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    Are you sure? Of the ones I've seen the 80,000 mileage limit only applies at the time of buying the policy. E.g. you can't buy GAP insurance if the car has already travelled 80,000 miles or more. If you're looking at a policy under which cover becomes void once your vehicle reaches 80,000 miles it'd be a pretty poor policy and I'd gamble there are other issues with it too - check the rest of the terms carefully for things like market value clauses (where they reserve the right to revalue your vehicle as of the time you originally bought it and/or reserve the right to not cover any amount that the motor insurer pays out less than any given guide says your car is worth at the time of claim).

    Regardless, www.GAPinsurance.co.uk have no mileage limits at all, they can provide cover for up to 5-years and, if you end up selling your vehicle early, you'd cancel the policy and claim a pro-rata rebate of unused premium with no cancellation fees deducted.

    Also, the type of cover that DrEskimo describes is Invoice GAP insurance which aims to pay the difference between your motor insurance payout and the price you originally paid for the car. There's also Replacement GAP insurance which aims to pay the difference between your motor insurance payout and what it would cost at the time of claim to replace your vehicle with one of the same (or nearest equivalent) again - e.g. equivalent to the vehicle you bought at the time you first bought it.

    HTH
     
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  8. Raiden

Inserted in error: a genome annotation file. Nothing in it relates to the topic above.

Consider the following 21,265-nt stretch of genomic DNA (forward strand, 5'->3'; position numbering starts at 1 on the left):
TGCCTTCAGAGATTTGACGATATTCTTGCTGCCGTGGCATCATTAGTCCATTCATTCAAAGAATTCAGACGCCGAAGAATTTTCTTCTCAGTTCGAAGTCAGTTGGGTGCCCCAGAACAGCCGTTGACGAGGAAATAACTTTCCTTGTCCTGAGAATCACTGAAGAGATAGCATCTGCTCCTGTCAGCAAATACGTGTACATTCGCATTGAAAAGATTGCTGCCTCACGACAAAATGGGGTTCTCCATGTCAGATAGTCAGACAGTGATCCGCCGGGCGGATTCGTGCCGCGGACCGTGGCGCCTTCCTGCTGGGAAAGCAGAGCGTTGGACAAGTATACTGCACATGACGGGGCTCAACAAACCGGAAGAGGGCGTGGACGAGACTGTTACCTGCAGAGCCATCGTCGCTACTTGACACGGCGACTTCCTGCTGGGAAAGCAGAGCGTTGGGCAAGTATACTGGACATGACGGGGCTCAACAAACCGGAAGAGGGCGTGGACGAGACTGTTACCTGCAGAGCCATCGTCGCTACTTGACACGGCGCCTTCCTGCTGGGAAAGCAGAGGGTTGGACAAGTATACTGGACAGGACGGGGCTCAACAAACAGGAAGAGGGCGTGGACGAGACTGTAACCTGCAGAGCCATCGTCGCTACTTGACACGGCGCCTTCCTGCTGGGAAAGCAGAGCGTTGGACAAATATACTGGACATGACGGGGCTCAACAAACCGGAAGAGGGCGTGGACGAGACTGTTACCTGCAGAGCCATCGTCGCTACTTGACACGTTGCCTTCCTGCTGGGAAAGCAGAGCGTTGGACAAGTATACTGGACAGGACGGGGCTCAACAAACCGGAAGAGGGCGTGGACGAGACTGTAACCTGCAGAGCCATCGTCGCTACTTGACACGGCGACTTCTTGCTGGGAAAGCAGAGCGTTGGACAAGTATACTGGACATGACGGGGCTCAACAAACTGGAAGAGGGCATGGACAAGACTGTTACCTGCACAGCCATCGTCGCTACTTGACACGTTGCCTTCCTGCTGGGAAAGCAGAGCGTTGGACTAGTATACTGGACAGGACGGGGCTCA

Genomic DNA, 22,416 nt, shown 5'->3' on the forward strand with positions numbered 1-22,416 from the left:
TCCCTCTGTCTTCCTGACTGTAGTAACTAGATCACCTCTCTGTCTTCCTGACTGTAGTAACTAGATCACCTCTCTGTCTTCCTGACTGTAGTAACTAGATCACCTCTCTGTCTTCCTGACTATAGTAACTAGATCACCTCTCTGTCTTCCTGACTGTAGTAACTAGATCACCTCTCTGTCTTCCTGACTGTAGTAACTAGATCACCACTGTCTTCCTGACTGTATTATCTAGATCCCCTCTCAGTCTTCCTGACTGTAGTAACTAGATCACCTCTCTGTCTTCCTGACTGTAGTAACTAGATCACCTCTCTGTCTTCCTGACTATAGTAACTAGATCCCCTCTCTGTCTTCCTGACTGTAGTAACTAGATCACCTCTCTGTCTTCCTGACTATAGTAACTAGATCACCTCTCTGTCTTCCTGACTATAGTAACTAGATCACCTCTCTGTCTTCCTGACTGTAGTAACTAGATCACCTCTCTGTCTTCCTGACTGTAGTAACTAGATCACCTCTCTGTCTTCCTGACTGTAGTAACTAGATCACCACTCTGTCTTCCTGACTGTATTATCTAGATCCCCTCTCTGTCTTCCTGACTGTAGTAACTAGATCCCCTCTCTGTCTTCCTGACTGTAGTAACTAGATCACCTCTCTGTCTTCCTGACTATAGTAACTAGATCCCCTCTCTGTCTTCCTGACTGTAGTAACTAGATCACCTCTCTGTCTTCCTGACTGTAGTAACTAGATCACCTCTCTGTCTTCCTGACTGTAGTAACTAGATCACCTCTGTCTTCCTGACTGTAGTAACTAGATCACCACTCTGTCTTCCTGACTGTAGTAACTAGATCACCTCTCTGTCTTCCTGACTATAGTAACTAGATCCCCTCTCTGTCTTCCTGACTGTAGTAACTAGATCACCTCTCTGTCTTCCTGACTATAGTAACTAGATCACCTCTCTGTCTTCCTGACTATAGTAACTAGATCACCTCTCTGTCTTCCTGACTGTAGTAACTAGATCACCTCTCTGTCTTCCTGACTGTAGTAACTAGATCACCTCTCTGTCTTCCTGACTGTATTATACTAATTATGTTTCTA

Raiden Well-Known Member

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    The one your talking about looks really good plus there a fiver cheaper. Think i'll be buying that one
     
    EDRIAT likes this.
  9. DrEskimo

    DrEskimo Well-Known Member

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    I can see how replacement GAP works well in a new car scenario, where the list price is essentially standard, but how does it work with used cars...?

    How do they determine the value of a similar used vehicle, particularly if there isn an exact model, specification and mileage of the one bought around when you claim? I imagine they rely on market value prices, in which case a return to invoice is probably more profitable...?
     
    EDRIAT likes this.
  10. EDRIAT

    EDRIAT Member

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    The gapinsurance.co.uk policy wordings permit the value of a replacement vehicle to be derived from any superseded equivalent vehicle at the time of claim if necessary and, I’m told, involves their claim administrator contacting dealers initially within a 50-mile radius of the policyholder’s home, supplying them with the details of the original vehicle and requesting quotes for an equivalent “today”.

    Obviously with a used vehicle getting an exact match on age and mileage alone will be somewhat of a challenge so I guess it’ll be about getting as close a match as possible.

    Specifically their Replacment GAP wordings say that it covers the difference between Motor Insurance payout and THE GREATER OF:

    1. The amount outstanding on finance or,

    2. The original invoice price paid or,

    3. The cost of an equivalent replacement vehicle at the time of claim.

    It then goes on to say that if an equivalent vehicle isn’t available at the time of claim on which to base a replacement price, the policy will revert to 110% of the original invoice price paid.

    Given that the difference in price between Invoice & Replacement GAP is usually relatively small but, the potential difference in the potential payout could be reasonably substantial, my opinion is that Replacement GAP is surely the better “bet”?